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Trademark Q & A: Can another company use our product name since we did not trademark it?

We released a product in 2020 - a line of antibacterial face masks called ArmorFlō (not a real name) and have been selling it from our website and on Amazon. Now a new company just released a line of anti-bacterial face masks using almost the identical name of Armour Flow. We did not trademark the name ArmorFlō. Do we have any right to ask them to stop using the name as it is almost identical to ours? We have had several customers tell us that they almost purchased the masks from the other company thinking they were ours. Thankfully, our masks are really beautiful and comfortable, so they could tell the difference when they looked closely and did not purchase the other ones.

A: Assuming you started using the mark "in commerce" first (meaning offering goods or services for sale in more than one state - like on a website, for example) and have used it continuously since the date of your first "use," then you have priority rights in the name and a common law trademark, even without a registered trademark.

However, without a registered trademark, you don't have the remedies you need to get them to stop using a confusingly similar or identical name.

The remedies you need are:

(1) The right to an injunction - this is where a court issues an order that forces the other party to stop using the infringing name;

(2) Money damages - they could be forced to turn over any profits they generated through the use of the name;

(3) Treble damages and attorneys' fees - if they knew about your brand or should have known about your brand, there is a chance you could succeed in a claim for intentional infringement. If you succeed, they would have to pay 3x the money damages AND your attorneys' fees and costs incurred in bringing a claim against them.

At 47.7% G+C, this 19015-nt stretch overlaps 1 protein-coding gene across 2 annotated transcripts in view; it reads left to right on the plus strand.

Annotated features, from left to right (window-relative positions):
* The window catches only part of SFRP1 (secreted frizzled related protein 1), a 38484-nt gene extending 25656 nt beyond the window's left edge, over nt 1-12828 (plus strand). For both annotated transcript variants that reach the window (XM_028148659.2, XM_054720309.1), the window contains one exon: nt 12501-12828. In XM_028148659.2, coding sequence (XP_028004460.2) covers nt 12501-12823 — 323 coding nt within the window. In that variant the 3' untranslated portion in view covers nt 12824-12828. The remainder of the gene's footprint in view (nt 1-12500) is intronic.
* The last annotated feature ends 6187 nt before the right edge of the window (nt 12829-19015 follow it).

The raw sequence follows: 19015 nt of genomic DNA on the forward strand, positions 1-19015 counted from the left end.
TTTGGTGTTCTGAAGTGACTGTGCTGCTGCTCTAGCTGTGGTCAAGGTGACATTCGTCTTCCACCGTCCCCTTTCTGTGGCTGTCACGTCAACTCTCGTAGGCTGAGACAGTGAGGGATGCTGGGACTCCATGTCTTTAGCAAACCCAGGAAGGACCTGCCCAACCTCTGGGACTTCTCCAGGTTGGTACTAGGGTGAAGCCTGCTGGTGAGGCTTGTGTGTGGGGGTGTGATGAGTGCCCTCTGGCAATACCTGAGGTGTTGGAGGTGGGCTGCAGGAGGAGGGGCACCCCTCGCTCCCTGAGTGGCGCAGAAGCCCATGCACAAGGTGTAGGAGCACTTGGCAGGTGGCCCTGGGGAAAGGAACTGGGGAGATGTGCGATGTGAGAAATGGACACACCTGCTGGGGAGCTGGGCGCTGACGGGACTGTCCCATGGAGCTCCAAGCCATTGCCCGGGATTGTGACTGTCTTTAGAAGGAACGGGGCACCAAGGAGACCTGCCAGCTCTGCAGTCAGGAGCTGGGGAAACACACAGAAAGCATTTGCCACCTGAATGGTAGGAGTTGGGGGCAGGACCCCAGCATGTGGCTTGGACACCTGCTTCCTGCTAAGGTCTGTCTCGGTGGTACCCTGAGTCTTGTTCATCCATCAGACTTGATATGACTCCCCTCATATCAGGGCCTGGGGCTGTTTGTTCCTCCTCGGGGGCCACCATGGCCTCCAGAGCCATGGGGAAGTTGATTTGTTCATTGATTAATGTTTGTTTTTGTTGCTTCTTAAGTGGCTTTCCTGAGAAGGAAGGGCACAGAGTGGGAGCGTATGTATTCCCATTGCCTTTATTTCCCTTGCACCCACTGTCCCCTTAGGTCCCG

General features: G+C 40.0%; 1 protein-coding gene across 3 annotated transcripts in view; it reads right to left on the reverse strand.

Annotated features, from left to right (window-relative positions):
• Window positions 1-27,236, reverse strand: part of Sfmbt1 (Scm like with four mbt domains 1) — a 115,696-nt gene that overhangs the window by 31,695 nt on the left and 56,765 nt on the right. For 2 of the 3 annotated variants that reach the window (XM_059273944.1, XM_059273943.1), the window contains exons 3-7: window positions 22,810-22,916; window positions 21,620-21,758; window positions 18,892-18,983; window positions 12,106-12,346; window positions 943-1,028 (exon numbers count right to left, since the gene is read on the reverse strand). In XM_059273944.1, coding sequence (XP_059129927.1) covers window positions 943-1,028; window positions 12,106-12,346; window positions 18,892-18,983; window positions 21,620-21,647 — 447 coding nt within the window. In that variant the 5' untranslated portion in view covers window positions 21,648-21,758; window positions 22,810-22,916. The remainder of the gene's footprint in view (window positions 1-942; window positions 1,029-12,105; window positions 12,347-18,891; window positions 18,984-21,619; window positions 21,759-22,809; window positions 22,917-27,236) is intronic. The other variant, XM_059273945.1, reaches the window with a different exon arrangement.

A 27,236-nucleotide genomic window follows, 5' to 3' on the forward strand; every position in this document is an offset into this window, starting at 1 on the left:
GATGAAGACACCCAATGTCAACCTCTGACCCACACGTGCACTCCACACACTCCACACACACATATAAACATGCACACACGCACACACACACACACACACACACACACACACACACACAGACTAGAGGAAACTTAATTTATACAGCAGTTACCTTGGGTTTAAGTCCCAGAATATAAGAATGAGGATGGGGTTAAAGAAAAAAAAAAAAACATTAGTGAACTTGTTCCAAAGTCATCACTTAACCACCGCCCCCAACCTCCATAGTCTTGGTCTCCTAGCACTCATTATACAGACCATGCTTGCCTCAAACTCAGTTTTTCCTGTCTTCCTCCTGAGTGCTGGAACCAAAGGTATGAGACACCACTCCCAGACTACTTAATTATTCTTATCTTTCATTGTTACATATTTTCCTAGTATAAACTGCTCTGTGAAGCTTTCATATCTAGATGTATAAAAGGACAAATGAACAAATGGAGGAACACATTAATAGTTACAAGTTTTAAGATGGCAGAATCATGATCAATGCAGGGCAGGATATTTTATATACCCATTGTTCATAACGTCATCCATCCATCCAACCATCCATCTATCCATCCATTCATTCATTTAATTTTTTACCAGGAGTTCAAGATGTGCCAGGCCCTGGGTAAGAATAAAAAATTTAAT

Without a registered trademark, you do not have access to any of the above. So reaching out to the infringing party now might not result in stopping them from using the name. It is a much harder battle (and more expensive).

As you can see, having a registered trademark is a very powerful tool in protecting your brand, your brand equity and your clients and customers. Well worth the investment to do it properly and as soon as possible.

I would recommend that you immediately engage an experienced trademark attorney to draft and file an application for federal trademark registration to get that process going before you reach out to the other party. Do it before they file their own trademark application to avoid a potential dispute and significantly more expensive process. If they file for registration first, it complicates things and you could have to go to court to litigate who has priority rights (even though you do if you used it in commerce first, you would have to engage in the litigation in order to prove it).


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